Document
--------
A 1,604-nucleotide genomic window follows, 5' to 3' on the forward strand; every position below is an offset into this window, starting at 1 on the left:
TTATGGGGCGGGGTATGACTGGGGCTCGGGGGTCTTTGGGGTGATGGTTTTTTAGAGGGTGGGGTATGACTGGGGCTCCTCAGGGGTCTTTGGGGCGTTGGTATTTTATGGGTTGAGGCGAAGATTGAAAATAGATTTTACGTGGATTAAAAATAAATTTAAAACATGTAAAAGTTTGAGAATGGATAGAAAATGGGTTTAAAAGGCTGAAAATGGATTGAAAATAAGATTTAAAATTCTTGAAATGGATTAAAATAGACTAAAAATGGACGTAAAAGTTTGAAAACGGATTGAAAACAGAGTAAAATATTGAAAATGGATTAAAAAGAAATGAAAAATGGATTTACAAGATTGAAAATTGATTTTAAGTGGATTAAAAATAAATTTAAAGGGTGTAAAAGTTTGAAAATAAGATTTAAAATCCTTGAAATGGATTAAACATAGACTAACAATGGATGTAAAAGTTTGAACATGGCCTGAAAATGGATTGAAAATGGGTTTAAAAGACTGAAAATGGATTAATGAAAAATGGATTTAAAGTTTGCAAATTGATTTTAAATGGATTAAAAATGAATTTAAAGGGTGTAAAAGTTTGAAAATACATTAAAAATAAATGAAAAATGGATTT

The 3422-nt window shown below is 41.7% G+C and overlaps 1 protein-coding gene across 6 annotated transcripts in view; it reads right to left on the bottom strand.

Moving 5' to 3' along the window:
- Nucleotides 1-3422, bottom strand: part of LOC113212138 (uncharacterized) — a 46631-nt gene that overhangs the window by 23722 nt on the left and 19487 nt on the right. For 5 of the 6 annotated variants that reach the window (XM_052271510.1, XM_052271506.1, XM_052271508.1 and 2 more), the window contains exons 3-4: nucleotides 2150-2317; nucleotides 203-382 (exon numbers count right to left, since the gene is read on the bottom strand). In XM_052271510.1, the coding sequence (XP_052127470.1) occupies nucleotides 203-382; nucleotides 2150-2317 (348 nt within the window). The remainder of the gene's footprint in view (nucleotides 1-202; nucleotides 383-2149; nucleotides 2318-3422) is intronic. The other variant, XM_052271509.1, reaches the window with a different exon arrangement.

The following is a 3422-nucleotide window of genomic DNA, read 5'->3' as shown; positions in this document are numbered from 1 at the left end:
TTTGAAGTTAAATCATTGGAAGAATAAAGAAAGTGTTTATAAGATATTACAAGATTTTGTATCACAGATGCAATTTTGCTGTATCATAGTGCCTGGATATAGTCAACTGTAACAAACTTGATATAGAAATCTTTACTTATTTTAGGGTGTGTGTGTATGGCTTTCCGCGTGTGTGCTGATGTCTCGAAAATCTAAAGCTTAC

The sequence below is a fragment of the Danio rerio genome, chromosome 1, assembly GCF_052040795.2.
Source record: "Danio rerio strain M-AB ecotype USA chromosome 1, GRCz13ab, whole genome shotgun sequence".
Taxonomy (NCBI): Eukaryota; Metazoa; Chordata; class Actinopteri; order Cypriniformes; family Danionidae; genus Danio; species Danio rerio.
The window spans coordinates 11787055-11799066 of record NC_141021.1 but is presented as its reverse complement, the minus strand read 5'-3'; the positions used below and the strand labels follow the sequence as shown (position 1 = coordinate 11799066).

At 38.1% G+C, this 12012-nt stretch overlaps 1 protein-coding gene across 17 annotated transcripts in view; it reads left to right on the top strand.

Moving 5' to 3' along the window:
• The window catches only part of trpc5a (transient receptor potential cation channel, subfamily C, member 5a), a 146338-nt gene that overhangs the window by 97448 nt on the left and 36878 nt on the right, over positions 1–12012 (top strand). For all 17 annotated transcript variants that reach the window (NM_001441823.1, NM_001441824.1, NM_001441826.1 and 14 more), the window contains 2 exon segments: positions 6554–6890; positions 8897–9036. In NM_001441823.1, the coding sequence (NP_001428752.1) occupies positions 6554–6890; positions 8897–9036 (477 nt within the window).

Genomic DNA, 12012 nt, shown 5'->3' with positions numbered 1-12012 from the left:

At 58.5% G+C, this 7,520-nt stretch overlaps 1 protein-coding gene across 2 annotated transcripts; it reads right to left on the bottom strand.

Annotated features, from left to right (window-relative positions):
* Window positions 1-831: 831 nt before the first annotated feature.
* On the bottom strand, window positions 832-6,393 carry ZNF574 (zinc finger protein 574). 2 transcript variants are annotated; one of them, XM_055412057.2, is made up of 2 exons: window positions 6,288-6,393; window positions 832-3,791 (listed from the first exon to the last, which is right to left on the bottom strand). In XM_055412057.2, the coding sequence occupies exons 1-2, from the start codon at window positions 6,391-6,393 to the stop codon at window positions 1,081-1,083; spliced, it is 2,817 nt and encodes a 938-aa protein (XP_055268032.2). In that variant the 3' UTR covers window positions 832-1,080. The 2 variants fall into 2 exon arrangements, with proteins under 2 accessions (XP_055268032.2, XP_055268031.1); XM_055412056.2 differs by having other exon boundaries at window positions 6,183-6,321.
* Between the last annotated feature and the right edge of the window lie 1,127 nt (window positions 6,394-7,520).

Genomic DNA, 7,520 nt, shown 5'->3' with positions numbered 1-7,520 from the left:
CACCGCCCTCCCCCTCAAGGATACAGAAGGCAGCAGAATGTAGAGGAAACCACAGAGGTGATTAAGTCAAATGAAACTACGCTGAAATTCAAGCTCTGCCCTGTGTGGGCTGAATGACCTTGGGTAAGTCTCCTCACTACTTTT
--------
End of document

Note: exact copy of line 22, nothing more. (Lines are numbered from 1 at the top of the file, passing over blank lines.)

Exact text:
CACCGCCCTCCCCCTCAAGGATACAGAAGGCAGCAGAATGTAGAGGAAACCACAGAGGTGATTAAGTCAAATGAAACTACGCTGAAATTCAAGCTCTGCCCTGTGTGGGCTGAATGACCTTGGGTAAGTCTCCTCACTACTTTT